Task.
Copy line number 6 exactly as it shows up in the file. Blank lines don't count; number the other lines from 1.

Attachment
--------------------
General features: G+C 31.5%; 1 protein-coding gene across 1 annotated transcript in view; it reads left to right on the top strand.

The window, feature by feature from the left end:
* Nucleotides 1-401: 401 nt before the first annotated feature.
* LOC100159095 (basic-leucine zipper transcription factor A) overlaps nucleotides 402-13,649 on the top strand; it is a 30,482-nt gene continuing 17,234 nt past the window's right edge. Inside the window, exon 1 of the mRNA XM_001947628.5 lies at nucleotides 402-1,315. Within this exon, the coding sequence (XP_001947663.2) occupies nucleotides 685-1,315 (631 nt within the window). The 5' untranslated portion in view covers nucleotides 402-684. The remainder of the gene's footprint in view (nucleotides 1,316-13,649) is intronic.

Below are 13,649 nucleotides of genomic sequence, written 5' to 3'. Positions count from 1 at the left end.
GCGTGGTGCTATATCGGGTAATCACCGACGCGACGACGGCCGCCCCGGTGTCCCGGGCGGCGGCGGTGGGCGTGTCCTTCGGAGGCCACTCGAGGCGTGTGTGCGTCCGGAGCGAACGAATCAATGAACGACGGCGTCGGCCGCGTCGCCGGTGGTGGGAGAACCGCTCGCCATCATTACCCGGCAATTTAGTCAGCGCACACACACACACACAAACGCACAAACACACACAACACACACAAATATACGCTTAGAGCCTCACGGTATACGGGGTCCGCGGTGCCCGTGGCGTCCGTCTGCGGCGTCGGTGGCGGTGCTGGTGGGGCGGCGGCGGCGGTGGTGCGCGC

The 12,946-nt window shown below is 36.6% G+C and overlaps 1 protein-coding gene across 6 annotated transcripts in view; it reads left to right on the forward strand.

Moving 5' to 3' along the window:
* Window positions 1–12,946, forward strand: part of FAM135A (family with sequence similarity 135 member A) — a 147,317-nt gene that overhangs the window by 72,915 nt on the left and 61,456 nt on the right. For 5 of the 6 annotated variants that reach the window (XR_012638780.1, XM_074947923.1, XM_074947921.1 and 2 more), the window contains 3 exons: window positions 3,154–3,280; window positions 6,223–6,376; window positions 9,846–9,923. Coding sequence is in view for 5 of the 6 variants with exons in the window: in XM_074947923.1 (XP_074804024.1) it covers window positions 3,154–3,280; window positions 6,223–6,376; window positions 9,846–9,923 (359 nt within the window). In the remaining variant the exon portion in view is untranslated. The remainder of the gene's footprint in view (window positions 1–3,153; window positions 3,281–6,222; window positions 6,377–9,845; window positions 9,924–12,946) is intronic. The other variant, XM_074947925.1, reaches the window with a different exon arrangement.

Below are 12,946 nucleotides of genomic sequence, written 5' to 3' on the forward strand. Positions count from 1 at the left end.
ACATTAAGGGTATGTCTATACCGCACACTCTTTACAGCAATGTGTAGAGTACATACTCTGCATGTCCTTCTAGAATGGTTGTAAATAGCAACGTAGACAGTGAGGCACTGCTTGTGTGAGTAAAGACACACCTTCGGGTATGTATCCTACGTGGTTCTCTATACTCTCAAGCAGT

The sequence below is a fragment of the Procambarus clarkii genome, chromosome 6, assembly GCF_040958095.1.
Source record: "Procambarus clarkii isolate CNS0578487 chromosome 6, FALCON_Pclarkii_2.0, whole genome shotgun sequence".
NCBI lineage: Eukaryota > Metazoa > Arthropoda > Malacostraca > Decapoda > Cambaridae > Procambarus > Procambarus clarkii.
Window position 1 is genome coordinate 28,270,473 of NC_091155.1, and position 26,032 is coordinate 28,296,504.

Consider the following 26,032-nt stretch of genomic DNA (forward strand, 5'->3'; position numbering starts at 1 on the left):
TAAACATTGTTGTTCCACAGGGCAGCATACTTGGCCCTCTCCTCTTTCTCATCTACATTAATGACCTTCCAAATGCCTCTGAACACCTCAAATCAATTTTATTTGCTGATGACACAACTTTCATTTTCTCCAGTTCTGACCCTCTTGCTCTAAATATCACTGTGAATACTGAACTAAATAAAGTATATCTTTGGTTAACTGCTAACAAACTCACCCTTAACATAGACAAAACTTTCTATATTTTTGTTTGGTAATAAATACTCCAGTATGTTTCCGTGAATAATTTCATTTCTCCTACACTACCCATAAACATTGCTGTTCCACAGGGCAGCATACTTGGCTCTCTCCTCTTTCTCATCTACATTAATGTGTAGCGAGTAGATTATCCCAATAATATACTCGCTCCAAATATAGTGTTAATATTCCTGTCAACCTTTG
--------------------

GCGTGGTGCTATATCGGGTAATCACCGACGCGACGACGGCCGCCCCGGTGTCCCGGGCGGCGGCGGTGGGCGTGTCCTTCGGAGGCCACTCGAGGCGTGTGTGCGTCCGGAGCGAACGAATCAATGAACGACGGCGTCGGCCGCGTCGCCGGTGGTGGGAGAACCGCTCGCCATCATTACCCGGCAATTTAGTCAGCGCACACACACACACACAAACGCACAAACACACACAACACACACAAATATACGCTTAGAGCCTCACGGTATACGGGGTCCGCGGTGCCCGTGGCGTCCGTCTGCGGCGTCGGTGGCGGTGCTGGTGGGGCGGCGGCGGCGGTGGTGCGCGC